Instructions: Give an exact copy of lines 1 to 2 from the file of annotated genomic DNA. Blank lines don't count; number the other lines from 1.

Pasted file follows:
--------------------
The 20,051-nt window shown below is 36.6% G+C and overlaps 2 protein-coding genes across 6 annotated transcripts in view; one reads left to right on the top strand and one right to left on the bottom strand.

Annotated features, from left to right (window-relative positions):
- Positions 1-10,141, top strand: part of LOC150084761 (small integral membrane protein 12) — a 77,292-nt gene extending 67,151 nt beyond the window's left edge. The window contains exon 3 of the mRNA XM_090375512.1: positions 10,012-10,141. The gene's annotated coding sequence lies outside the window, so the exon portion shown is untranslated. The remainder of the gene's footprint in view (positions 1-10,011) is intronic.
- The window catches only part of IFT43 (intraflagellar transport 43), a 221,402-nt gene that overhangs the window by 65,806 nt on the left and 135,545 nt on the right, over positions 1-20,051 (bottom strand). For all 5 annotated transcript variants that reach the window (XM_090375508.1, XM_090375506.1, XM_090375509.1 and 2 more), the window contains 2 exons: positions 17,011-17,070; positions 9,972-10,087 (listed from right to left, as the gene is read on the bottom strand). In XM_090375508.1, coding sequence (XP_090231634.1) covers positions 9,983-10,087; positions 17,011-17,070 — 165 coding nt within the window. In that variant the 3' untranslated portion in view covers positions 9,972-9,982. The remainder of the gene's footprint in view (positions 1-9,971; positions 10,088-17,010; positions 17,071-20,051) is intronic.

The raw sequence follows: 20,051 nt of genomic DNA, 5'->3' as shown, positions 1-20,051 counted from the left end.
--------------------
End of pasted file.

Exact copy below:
The 20,051-nt window shown below is 36.6% G+C and overlaps 2 protein-coding genes across 6 annotated transcripts in view; one reads left to right on the top strand and one right to left on the bottom strand.

Annotated features, from left to right (window-relative positions):